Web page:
Lack of Efficacy Halts Pivotal Tivantinib Lung Cancer Trial
ArQule and its partner Daiichi Sankyo have discontinued a Phase III trial evaluating the selective MET inhibitor tivantinib (ARQ 197) in patients with nonsquamous NSCLC, after an interim analysis by the Marquee study’s independent data monitoring committee concluded it wouldn’t meet its primary endpoint of improved overall survival. The 1,000 patient pivotal study was evaluating tivantinib in combination with erlotinib in previously treated patients with locally advanced or metastatic nonsquamous NSCLC.
Data from the interim analysis showed that, while adding tivantinib to erlotinib therapy resulted in statistically significant improvements in progression-free survival in the intent-to-treat population, the benefits didn’t extend to overall survival.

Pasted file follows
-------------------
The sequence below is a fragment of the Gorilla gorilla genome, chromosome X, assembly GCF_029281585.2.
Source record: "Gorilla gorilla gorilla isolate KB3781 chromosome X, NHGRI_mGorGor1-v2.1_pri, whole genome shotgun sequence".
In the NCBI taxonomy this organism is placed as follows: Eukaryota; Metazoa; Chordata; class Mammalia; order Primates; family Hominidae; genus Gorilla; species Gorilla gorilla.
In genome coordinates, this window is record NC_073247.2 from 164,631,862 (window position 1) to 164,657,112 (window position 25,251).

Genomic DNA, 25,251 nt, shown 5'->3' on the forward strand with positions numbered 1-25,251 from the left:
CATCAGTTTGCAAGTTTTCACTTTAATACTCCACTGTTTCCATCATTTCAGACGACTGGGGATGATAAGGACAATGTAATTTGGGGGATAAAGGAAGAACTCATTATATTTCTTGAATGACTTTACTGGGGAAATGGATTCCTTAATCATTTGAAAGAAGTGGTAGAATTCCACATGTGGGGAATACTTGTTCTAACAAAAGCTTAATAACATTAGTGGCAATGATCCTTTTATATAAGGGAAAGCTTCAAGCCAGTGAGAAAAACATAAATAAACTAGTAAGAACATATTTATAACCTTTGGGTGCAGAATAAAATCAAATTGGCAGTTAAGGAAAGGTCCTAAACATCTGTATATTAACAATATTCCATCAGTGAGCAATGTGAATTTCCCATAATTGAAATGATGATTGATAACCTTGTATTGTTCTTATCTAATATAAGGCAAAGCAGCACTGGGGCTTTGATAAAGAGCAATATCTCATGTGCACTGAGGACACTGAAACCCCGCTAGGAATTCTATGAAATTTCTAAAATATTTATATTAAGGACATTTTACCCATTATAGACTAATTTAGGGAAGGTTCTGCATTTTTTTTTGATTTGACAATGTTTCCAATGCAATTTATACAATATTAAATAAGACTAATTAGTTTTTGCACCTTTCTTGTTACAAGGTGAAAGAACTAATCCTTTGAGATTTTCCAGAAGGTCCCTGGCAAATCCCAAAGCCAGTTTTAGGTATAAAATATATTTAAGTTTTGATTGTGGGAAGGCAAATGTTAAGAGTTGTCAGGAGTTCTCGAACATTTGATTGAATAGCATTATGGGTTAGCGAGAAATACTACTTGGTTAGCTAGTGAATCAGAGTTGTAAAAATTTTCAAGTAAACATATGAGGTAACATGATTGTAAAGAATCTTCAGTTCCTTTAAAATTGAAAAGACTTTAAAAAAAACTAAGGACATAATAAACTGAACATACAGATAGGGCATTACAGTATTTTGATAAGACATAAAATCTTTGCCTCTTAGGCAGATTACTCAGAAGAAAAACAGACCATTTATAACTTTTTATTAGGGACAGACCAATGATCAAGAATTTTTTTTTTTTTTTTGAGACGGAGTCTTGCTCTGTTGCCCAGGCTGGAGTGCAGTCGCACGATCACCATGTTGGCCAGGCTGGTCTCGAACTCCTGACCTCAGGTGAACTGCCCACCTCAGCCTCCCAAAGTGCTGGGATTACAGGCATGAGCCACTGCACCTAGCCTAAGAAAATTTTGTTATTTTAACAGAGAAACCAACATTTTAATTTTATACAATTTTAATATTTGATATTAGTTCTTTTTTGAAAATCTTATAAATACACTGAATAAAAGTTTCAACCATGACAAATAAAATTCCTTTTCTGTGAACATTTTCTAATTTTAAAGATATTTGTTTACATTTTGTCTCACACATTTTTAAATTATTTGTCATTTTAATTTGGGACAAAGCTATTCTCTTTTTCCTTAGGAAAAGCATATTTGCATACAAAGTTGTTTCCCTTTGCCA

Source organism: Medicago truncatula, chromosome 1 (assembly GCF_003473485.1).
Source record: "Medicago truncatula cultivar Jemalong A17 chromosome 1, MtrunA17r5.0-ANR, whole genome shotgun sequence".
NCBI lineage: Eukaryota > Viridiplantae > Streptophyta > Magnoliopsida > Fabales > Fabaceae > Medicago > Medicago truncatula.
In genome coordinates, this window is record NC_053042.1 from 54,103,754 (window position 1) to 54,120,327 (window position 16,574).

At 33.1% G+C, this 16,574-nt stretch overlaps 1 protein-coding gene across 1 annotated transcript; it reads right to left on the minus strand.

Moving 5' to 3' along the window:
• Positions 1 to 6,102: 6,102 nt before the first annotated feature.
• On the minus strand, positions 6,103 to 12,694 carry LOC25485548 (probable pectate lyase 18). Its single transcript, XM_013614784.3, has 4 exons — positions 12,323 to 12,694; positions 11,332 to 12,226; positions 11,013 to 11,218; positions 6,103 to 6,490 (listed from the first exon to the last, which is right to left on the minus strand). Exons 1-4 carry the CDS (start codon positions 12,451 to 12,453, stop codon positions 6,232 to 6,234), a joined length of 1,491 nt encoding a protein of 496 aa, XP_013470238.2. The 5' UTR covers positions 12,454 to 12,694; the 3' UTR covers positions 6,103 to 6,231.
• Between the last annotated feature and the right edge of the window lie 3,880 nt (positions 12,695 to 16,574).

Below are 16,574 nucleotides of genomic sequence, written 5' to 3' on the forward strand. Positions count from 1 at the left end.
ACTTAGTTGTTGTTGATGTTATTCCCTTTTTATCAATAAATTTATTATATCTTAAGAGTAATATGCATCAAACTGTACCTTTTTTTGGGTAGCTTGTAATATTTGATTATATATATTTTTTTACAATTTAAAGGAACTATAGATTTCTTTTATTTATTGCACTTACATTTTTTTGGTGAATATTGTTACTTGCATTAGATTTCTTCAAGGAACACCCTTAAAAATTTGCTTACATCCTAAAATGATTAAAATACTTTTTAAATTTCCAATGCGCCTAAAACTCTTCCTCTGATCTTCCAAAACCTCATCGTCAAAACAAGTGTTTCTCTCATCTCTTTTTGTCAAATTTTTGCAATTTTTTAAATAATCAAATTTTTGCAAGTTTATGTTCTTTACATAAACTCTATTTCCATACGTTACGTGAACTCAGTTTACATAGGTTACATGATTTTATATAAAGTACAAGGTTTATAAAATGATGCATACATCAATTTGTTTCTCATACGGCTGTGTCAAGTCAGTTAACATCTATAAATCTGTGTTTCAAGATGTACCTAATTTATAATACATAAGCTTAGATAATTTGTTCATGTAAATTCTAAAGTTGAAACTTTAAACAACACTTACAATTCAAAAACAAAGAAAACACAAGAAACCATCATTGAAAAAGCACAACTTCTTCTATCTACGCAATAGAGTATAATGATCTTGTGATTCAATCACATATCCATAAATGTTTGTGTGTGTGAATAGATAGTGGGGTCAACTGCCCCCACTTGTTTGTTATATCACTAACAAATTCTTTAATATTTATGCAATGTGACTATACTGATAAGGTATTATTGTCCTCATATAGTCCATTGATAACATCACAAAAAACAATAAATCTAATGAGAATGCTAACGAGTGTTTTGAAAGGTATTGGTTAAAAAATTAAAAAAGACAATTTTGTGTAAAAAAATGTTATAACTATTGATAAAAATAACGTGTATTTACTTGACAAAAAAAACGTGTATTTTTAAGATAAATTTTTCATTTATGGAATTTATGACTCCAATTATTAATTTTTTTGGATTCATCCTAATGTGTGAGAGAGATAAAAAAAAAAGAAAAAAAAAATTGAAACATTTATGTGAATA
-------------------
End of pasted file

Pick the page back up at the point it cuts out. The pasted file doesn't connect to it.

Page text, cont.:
Cancer therapeutics firm ArQule and Daiichi Sankyo signed a global (excluding Japan and certain other Asian countries) license, co-development, and commercialization deal for tivantinib back in December 2008. The drug is being evaluated broadly as monotherapy and as part of combination therapy against a variety of cancers. The tivantinib clinical trial program currently includes non-small cell lung cancer, hepatocellular carcinoma, colorectal cancer, and gastric cancer, as well as earlier stage, signal generation studies in multiple tumor types.
The ArQule clinical pipeline also includes ARQ 736, a pan-RAF kinase inhibitor undergoing Phase I evaluation, together with ARQ 621, a Phase II-ready inhibitor of the Eg5 kinesin motor protein, and ARQ 092, an AKT inhibitor currently in Phase I clinical studies.
ArQule’s discovery engine is founded on a structure-based drug design technology, the ArQule Kinase Inhibitor Platform (AKIP™), which targets inactive forms of kinases that the firm says play key roles in cancer and other diseases. AKIP integrates in silico drug design with chemistry and assay development expertise to design and optimize non-ATP competitive inhibitors that interact with these kinase.